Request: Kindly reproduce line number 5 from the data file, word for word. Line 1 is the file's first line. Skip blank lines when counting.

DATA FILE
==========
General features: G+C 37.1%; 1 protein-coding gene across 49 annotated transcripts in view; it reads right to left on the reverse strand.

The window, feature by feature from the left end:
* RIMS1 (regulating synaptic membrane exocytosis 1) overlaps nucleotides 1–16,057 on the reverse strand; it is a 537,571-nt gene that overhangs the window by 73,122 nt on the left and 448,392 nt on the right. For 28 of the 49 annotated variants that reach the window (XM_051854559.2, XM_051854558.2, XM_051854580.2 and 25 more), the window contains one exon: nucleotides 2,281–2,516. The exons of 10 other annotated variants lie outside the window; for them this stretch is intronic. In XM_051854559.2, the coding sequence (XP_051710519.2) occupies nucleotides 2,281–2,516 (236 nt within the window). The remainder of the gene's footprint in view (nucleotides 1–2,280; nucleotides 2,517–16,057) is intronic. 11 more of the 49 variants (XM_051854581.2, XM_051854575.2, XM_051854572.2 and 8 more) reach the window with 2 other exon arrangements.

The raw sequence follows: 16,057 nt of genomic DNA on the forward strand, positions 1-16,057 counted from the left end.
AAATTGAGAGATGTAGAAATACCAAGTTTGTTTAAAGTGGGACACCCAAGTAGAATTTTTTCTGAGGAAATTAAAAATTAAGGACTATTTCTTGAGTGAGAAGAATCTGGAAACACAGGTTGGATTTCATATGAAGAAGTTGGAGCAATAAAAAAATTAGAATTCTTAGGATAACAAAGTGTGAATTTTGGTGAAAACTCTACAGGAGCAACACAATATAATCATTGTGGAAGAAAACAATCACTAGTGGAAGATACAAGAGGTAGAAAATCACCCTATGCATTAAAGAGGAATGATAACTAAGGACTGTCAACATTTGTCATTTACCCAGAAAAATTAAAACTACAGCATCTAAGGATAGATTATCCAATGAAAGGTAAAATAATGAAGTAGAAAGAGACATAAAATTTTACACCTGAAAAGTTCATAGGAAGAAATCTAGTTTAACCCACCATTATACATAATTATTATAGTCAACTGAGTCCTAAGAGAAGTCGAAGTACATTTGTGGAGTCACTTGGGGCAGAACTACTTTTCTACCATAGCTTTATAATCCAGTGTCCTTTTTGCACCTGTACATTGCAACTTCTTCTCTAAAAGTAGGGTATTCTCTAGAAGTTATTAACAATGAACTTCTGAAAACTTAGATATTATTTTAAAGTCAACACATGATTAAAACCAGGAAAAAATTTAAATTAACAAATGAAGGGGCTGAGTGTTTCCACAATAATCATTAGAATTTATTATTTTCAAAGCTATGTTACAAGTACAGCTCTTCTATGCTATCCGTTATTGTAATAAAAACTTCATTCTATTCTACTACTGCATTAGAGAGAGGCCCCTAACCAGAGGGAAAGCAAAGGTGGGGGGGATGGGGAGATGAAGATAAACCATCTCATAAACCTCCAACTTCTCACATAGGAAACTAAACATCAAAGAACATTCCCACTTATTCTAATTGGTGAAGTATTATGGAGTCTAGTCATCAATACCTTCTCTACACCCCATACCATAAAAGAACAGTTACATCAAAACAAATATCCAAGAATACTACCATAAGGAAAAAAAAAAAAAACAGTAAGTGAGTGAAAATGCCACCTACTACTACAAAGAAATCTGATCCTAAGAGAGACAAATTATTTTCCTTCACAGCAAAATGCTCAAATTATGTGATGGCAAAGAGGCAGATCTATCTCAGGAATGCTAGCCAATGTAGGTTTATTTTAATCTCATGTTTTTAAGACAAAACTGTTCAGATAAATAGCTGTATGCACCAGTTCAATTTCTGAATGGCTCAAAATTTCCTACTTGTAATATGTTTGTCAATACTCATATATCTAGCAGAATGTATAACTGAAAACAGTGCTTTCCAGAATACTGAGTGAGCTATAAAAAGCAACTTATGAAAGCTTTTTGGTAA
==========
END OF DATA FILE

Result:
AAATTGAGAGATGTAGAAATACCAAGTTTGTTTAAAGTGGGACACCCAAGTAGAATTTTTTCTGAGGAAATTAAAAATTAAGGACTATTTCTTGAGTGAGAAGAATCTGGAAACACAGGTTGGATTTCATATGAAGAAGTTGGAGCAATAAAAAAATTAGAATTCTTAGGATAACAAAGTGTGAATTTTGGTGAAAACTCTACAGGAGCAACACAATATAATCATTGTGGAAGAAAACAATCACTAGTGGAAGATACAAGAGGTAGAAAATCACCCTATGCATTAAAGAGGAATGATAACTAAGGACTGTCAACATTTGTCATTTACCCAGAAAAATTAAAACTACAGCATCTAAGGATAGATTATCCAATGAAAGGTAAAATAATGAAGTAGAAAGAGACATAAAATTTTACACCTGAAAAGTTCATAGGAAGAAATCTAGTTTAACCCACCATTATACATAATTATTATAGTCAACTGAGTCCTAAGAGAAGTCGAAGTACATTTGTGGAGTCACTTGGGGCAGAACTACTTTTCTACCATAGCTTTATAATCCAGTGTCCTTTTTGCACCTGTACATTGCAACTTCTTCTCTAAAAGTAGGGTATTCTCTAGAAGTTATTAACAATGAACTTCTGAAAACTTAGATATTATTTTAAAGTCAACACATGATTAAAACCAGGAAAAAATTTAAATTAACAAATGAAGGGGCTGAGTGTTTCCACAATAATCATTAGAATTTATTATTTTCAAAGCTATGTTACAAGTACAGCTCTTCTATGCTATCCGTTATTGTAATAAAAACTTCATTCTATTCTACTACTGCATTAGAGAGAGGCCCCTAACCAGAGGGAAAGCAAAGGTGGGGGGGATGGGGAGATGAAGATAAACCATCTCATAAACCTCCAACTTCTCACATAGGAAACTAAACATCAAAGAACATTCCCACTTATTCTAATTGGTGAAGTATTATGGAGTCTAGTCATCAATACCTTCTCTACACCCCATACCATAAAAGAACAGTTACATCAAAACAAATATCCAAGAATACTACCATAAGGAAAAAAAAAAAAAACAGTAAGTGAGTGAAAATGCCACCTACTACTACAAAGAAATCTGATCCTAAGAGAGACAAATTATTTTCCTTCACAGCAAAATGCTCAAATTATGTGATGGCAAAGAGGCAGATCTATCTCAGGAATGCTAGCCAATGTAGGTTTATTTTAATCTCATGTTTTTAAGACAAAACTGTTCAGATAAATAGCTGTATGCACCAGTTCAATTTCTGAATGGCTCAAAATTTCCTACTTGTAATATGTTTGTCAATACTCATATATCTAGCAGAATGTATAACTGAAAACAGTGCTTTCCAGAATACTGAGTGAGCTATAAAAAGCAACTTATGAAAGCTTTTTGGTAA